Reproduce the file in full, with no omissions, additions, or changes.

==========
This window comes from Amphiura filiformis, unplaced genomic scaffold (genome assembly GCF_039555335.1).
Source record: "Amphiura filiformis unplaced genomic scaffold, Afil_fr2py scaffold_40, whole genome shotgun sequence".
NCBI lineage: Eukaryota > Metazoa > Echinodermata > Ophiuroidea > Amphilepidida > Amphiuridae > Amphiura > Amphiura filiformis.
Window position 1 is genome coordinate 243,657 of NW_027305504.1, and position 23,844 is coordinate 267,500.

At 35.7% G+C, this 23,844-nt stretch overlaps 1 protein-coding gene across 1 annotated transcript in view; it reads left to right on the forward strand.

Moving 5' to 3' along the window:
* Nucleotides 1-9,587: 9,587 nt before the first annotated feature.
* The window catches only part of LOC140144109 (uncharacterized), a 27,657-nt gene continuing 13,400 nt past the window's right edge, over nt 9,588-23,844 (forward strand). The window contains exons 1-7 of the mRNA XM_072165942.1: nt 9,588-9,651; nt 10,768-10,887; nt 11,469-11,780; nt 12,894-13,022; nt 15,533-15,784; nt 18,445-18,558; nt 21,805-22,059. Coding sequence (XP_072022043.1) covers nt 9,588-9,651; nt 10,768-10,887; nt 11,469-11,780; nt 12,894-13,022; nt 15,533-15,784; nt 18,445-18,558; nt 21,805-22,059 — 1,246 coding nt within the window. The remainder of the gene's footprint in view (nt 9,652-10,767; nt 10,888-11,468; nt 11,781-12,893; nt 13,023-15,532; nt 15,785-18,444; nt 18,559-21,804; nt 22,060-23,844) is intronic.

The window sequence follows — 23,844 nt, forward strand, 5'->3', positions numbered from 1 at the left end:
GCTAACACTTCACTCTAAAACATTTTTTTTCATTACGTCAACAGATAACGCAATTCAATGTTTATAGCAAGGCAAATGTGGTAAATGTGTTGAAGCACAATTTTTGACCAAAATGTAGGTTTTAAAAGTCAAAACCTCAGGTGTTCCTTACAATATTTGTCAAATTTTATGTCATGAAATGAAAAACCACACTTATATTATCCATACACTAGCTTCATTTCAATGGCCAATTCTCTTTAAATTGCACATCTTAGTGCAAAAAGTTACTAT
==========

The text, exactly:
This window comes from Amphiura filiformis, unplaced genomic scaffold (genome assembly GCF_039555335.1).
Source record: "Amphiura filiformis unplaced genomic scaffold, Afil_fr2py scaffold_40, whole genome shotgun sequence".
NCBI lineage: Eukaryota > Metazoa > Echinodermata > Ophiuroidea > Amphilepidida > Amphiuridae > Amphiura > Amphiura filiformis.
Window position 1 is genome coordinate 243,657 of NW_027305504.1, and position 23,844 is coordinate 267,500.

At 35.7% G+C, this 23,844-nt stretch overlaps 1 protein-coding gene across 1 annotated transcript in view; it reads left to right on the forward strand.

Moving 5' to 3' along the window:
* Nucleotides 1-9,587: 9,587 nt before the first annotated feature.
* The window catches only part of LOC140144109 (uncharacterized), a 27,657-nt gene continuing 13,400 nt past the window's right edge, over nt 9,588-23,844 (forward strand). The window contains exons 1-7 of the mRNA XM_072165942.1: nt 9,588-9,651; nt 10,768-10,887; nt 11,469-11,780; nt 12,894-13,022; nt 15,533-15,784; nt 18,445-18,558; nt 21,805-22,059. Coding sequence (XP_072022043.1) covers nt 9,588-9,651; nt 10,768-10,887; nt 11,469-11,780; nt 12,894-13,022; nt 15,533-15,784; nt 18,445-18,558; nt 21,805-22,059 — 1,246 coding nt within the window. The remainder of the gene's footprint in view (nt 9,652-10,767; nt 10,888-11,468; nt 11,781-12,893; nt 13,023-15,532; nt 15,785-18,444; nt 18,559-21,804; nt 22,060-23,844) is intronic.

The window sequence follows — 23,844 nt, forward strand, 5'->3', positions numbered from 1 at the left end:
GCTAACACTTCACTCTAAAACATTTTTTTTCATTACGTCAACAGATAACGCAATTCAATGTTTATAGCAAGGCAAATGTGGTAAATGTGTTGAAGCACAATTTTTGACCAAAATGTAGGTTTTAAAAGTCAAAACCTCAGGTGTTCCTTACAATATTTGTCAAATTTTATGTCATGAAATGAAAAACCACACTTATATTATCCATACACTAGCTTCATTTCAATGGCCAATTCTCTTTAAATTGCACATCTTAGTGCAAAAAGTTACTAT